From Truxillo we passed a very rugged and mountainous tract of country to Venta del Lugar Nuevo on the banks of the Tagus. This is a very romantic station, and the bridge a curi. ous and most striking object, passing from one rock to another upon two very lofty Roman arches, the river flowing underneath at a prodigious depth.
On the 16th we passed through La Calzada to Talavera la Reina, a town in New Castile of considerable population and extent. A silk fabric is here established under the king's especial patronage. Here the following letter from Mr. Hussey met me:
From Mr. Hussey to me.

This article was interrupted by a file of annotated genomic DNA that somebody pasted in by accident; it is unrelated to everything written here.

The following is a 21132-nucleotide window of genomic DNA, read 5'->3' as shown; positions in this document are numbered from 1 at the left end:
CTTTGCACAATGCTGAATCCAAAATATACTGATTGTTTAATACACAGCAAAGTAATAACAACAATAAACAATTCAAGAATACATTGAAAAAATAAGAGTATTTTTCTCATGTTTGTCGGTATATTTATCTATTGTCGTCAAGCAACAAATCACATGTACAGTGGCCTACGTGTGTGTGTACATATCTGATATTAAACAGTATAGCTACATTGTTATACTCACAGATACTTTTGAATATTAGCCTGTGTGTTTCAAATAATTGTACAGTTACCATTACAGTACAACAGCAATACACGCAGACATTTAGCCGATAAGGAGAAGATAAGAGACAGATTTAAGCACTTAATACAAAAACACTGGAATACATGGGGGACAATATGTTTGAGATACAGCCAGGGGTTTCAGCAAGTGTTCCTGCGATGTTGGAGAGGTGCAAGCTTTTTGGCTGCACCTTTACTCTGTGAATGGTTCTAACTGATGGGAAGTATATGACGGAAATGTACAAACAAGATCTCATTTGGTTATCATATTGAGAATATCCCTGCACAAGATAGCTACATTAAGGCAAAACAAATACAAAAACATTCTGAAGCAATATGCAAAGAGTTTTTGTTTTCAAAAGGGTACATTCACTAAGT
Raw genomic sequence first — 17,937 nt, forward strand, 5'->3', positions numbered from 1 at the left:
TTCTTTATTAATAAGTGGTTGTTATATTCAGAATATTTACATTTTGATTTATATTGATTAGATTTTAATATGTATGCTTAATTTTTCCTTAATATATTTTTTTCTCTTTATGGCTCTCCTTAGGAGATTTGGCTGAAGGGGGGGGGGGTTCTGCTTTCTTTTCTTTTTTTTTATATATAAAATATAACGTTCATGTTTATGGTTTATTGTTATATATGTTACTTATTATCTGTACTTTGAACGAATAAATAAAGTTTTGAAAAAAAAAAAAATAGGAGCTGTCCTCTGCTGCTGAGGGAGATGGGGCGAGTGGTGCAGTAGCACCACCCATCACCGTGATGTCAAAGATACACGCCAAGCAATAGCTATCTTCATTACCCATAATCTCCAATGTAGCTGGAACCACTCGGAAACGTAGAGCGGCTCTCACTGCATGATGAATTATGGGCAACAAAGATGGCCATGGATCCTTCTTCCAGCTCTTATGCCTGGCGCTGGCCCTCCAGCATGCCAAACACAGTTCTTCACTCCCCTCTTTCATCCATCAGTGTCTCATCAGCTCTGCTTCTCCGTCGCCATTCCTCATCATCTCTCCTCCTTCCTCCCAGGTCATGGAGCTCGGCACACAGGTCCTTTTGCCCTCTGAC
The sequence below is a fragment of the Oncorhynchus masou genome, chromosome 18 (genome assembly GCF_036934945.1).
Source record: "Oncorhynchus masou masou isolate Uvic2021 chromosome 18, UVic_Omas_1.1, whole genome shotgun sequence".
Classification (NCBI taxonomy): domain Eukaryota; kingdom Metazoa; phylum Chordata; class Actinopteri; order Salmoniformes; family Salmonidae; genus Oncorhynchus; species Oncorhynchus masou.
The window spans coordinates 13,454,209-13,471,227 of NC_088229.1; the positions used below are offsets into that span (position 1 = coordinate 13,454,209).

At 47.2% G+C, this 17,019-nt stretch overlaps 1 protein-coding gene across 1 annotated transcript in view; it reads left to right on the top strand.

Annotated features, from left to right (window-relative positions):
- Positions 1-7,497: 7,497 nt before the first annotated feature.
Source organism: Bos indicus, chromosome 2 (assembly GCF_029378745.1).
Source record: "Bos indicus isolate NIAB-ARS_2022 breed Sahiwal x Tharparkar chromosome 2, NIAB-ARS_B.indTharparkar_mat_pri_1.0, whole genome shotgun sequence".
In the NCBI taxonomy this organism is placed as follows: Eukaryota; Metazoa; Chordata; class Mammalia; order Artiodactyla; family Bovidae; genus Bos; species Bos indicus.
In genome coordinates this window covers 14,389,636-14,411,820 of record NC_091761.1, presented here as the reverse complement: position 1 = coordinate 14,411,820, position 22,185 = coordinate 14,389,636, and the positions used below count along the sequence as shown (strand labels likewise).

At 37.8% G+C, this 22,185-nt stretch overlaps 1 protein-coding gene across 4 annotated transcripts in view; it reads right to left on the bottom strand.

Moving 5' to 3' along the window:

* Aranjuez, Wednesday morning, 14th June, 1780. MY DEAREST FRIEND: How could you suspect that I would send for you if I found the obstacle in my way, which makes you so uneasy? But it was always my intention to 'go part of the way from Aranjuez to meet you, to indulge my affection by personally attending you and your family as soon as possible; but as you do not mention what delay you intended to make in Badajoz, I cannot precisely guess the day of your arrival here, and therefore I dispatch this letter to meet you at Talavera la Reina, that I may know it more exactly, which will be by returning a line to me, informing me of the day, and whether you think it will be in the morning or evening. As the distance between Talavera and Aranjuez is too great for one day's journey with the same mules, I have ordered a fresh set to be posted for you seven leagues from this place, at La Venta de Olias, two leagues and a half from that part of the Tagus called Las Barcas de Azecar, where you cross the water, and probably you will meet me; otherwise you will come on and meet me on the road. This fresh set of mules was absolutely necessary, because you could find no place to sleep in between Talavera and Aranjuez. You do not come through Toledo. I long to embrace you and my amiable friends, and open my mind to your satisfaction, as well as my pleasure. Adieu !